EN BANC

[G.R. No. 130722.  December 9, 1999]

SPS. REYNALDO K. LITONJUA and ERLINDA P. LITONJUA and PHIL. WHITE HOUSE AUTO SUPPLY, INC., petitioners, vs. L & R CORPORATION, VICENTE COLOYAN in his capacity as Acting Registrar of the Register of Deeds of Quezon City thru Deputy Sheriff ROBERTO R. GARCIA, respondents.

D E C I S I O N

YNARES-SANTIAGO, J.:

May a mortgage contract provide:  (a) that the mortgagor cannot sell the mortgaged property without first obtaining the consent of the mortgagee and that, otherwise, the sale made without the mortgagee’s consent shall be invalid; and (b) for a right of first refusal in favor of the mortgagee?

The controversy stems from loans obtained by the spouses Litonjua from L & R Corporation in the aggregate sum of P400,000.00; P200,000.00 of which was obtained on August 6, 1974 and the remaining P200,000.00 obtained on March 27, 1978.  The loans were secured by a mortgage[1] constituted by the spouses upon their two parcels of land and the improvements thereon located in Cubao, Quezon City covered by Transfer Certificates of Title No. 197232 and 197233, with an area of 599 and 1,436 square meters, respectively.  The mortgage was duly registered with the Register of Deeds of Quezon City.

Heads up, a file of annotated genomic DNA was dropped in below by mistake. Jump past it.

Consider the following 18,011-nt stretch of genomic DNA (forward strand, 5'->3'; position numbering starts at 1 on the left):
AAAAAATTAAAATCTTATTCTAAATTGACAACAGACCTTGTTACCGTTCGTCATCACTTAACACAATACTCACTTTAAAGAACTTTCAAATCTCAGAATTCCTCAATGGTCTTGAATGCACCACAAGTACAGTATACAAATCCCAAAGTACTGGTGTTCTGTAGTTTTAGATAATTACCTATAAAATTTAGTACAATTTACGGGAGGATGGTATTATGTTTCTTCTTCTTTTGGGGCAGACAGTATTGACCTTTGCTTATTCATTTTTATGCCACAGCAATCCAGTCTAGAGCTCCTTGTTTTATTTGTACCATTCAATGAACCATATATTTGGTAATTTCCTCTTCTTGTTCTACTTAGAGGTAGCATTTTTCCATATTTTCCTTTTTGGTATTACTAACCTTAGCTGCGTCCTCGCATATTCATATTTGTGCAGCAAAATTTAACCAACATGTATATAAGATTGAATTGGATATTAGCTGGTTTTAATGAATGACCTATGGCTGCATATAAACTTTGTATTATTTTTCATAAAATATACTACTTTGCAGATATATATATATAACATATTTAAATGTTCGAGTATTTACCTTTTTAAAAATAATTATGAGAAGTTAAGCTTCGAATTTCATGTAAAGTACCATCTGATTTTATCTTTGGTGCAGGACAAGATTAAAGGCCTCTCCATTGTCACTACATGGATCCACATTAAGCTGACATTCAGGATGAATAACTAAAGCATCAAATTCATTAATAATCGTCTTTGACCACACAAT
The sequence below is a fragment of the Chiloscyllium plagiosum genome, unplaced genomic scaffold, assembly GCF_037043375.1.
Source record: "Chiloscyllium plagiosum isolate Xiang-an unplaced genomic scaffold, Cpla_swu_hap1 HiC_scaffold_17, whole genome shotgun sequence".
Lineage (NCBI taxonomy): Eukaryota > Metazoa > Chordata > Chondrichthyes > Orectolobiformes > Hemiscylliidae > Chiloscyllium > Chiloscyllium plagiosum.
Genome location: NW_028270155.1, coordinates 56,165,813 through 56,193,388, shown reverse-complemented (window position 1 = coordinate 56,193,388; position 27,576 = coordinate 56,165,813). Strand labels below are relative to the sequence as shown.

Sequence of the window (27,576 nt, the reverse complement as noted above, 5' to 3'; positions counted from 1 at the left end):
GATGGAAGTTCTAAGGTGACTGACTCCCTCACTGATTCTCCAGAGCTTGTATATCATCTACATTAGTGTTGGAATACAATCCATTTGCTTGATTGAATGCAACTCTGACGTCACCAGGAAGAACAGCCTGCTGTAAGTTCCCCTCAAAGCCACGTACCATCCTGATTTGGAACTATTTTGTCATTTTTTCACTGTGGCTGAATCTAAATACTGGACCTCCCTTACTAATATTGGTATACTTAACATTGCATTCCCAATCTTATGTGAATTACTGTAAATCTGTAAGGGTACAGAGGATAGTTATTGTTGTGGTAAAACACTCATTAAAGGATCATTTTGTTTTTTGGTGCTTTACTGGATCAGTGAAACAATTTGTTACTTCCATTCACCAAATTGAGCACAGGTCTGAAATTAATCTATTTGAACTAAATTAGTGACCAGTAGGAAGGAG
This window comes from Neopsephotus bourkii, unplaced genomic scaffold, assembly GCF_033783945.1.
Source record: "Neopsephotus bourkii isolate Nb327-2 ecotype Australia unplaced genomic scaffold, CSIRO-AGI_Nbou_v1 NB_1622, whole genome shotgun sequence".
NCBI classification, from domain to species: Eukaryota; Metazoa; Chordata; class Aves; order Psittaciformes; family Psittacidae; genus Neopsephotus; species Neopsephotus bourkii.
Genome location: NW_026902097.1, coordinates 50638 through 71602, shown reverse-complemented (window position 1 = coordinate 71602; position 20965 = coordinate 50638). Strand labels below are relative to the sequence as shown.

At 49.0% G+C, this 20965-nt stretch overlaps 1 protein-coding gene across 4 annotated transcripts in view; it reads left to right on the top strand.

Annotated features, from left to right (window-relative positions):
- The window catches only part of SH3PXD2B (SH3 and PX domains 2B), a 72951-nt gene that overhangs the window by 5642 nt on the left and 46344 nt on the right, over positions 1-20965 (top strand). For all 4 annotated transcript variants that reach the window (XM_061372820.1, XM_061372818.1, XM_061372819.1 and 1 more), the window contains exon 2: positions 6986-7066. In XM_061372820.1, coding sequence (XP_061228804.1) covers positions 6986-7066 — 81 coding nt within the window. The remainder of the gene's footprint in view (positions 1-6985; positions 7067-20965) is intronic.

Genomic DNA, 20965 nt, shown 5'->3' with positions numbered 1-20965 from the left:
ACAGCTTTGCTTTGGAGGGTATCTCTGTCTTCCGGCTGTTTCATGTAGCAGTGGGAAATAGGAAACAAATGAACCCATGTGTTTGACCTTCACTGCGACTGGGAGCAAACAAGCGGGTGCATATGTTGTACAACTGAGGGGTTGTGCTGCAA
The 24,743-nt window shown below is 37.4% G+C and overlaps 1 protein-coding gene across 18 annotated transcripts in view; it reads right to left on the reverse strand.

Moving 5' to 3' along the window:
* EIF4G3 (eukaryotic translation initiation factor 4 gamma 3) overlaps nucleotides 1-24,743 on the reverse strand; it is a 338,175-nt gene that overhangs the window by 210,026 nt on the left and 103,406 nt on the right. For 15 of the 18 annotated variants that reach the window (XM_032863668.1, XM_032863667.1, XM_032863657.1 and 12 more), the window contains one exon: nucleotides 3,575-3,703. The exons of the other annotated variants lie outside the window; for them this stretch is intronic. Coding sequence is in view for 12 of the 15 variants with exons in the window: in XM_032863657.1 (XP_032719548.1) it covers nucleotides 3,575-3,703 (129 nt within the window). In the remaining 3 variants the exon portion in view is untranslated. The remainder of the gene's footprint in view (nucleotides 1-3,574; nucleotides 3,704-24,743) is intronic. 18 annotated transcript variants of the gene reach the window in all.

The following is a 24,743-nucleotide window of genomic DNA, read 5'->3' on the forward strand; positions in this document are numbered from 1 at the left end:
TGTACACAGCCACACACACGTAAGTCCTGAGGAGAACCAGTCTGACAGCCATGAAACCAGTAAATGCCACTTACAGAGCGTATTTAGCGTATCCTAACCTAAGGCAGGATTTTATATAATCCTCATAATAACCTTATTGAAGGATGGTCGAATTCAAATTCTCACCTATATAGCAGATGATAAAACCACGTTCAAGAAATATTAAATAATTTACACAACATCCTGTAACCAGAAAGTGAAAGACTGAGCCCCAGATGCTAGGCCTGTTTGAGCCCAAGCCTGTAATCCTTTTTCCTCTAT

On July 14, 1979, the spouses Litonjua sold to Philippine White House Auto Supply, Inc. (PWHAS) the parcels of land they had previously mortgaged to L & R Corporation for the sum of P430,000.00.[2] The sale was annotated at the back of the respective certificates of title of the properties.[3]

Meanwhile, with the spouses Litonjua having defaulted in the payment of their loans, L & R Corporation initiated extrajudicial foreclosure proceedings with the Ex-Oficio Sheriff of Quezon City.  On July 23, 1980, the mortgaged properties were sold at public auction to L & R Corporation as the only bidder for the amount of P221,624.58.[4] When L & R Corporation presented its corresponding Certificate of Sale issued by Deputy Sheriff Roberto B. Garcia, to the Quezon City Register of Deeds for registration on August 15, 1980, it learned for the first time of the prior sale of the properties made by the spouses Litonjua to PWHAS upon seeing the inscription at the back of the certificates of title.  Thus, on August 20, 1980, it wrote a letter[5] to the Register of Deeds of Quezon City requesting for the cancellation of the annotation regarding the sale to PWHAS.  L & R Corporation invoked a provision in its mortgage contract with the spouses Litonjua stating that the mortgagee’s prior written consent was necessary in case of subsequent encumbrance or alienation of the subject properties.  Thus, it argued that since the sale to PWHAS was made without its prior written consent, the same should not have been registered and/or annotated.